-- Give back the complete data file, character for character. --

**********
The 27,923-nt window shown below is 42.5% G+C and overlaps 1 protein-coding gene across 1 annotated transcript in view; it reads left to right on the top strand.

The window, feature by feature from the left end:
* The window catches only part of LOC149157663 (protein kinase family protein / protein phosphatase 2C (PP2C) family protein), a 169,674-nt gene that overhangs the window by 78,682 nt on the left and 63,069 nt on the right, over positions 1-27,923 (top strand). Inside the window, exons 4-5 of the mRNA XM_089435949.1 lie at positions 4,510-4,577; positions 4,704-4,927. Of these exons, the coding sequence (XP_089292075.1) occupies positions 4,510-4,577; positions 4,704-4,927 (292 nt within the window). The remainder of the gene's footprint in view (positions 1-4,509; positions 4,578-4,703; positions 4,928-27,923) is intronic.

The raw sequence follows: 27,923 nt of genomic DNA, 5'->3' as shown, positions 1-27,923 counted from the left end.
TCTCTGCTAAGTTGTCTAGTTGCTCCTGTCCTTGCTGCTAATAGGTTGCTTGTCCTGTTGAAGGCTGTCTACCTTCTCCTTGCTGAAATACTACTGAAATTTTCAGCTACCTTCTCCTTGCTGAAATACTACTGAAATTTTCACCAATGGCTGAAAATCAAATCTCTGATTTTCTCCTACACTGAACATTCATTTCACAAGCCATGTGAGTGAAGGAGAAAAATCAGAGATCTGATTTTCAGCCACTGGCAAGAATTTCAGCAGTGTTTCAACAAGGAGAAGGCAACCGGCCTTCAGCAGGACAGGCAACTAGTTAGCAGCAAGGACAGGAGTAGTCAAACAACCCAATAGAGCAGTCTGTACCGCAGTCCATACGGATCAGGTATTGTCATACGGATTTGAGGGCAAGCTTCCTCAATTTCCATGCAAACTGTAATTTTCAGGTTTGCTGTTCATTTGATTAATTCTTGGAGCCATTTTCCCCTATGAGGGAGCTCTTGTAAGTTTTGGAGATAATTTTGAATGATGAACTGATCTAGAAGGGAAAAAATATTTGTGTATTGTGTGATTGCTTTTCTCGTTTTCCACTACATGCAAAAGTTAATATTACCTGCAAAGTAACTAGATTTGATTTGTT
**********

The 27,923-nt window shown below is 42.5% G+C and overlaps 1 protein-coding gene across 1 annotated transcript in view; it reads left to right on the top strand.

The window, feature by feature from the left end:
* The window catches only part of LOC149157663 (protein kinase family protein / protein phosphatase 2C (PP2C) family protein), a 169,674-nt gene that overhangs the window by 78,682 nt on the left and 63,069 nt on the right, over positions 1-27,923 (top strand). Inside the window, exons 4-5 of the mRNA XM_089435949.1 lie at positions 4,510-4,577; positions 4,704-4,927. Of these exons, the coding sequence (XP_089292075.1) occupies positions 4,510-4,577; positions 4,704-4,927 (292 nt within the window). The remainder of the gene's footprint in view (positions 1-4,509; positions 4,578-4,703; positions 4,928-27,923) is intronic.

The raw sequence follows: 27,923 nt of genomic DNA, 5'->3' as shown, positions 1-27,923 counted from the left end.
TCTCTGCTAAGTTGTCTAGTTGCTCCTGTCCTTGCTGCTAATAGGTTGCTTGTCCTGTTGAAGGCTGTCTACCTTCTCCTTGCTGAAATACTACTGAAATTTTCAGCTACCTTCTCCTTGCTGAAATACTACTGAAATTTTCACCAATGGCTGAAAATCAAATCTCTGATTTTCTCCTACACTGAACATTCATTTCACAAGCCATGTGAGTGAAGGAGAAAAATCAGAGATCTGATTTTCAGCCACTGGCAAGAATTTCAGCAGTGTTTCAACAAGGAGAAGGCAACCGGCCTTCAGCAGGACAGGCAACTAGTTAGCAGCAAGGACAGGAGTAGTCAAACAACCCAATAGAGCAGTCTGTACCGCAGTCCATACGGATCAGGTATTGTCATACGGATTTGAGGGCAAGCTTCCTCAATTTCCATGCAAACTGTAATTTTCAGGTTTGCTGTTCATTTGATTAATTCTTGGAGCCATTTTCCCCTATGAGGGAGCTCTTGTAAGTTTTGGAGATAATTTTGAATGATGAACTGATCTAGAAGGGAAAAAATATTTGTGTATTGTGTGATTGCTTTTCTCGTTTTCCACTACATGCAAAAGTTAATATTACCTGCAAAGTAACTAGATTTGATTTGTT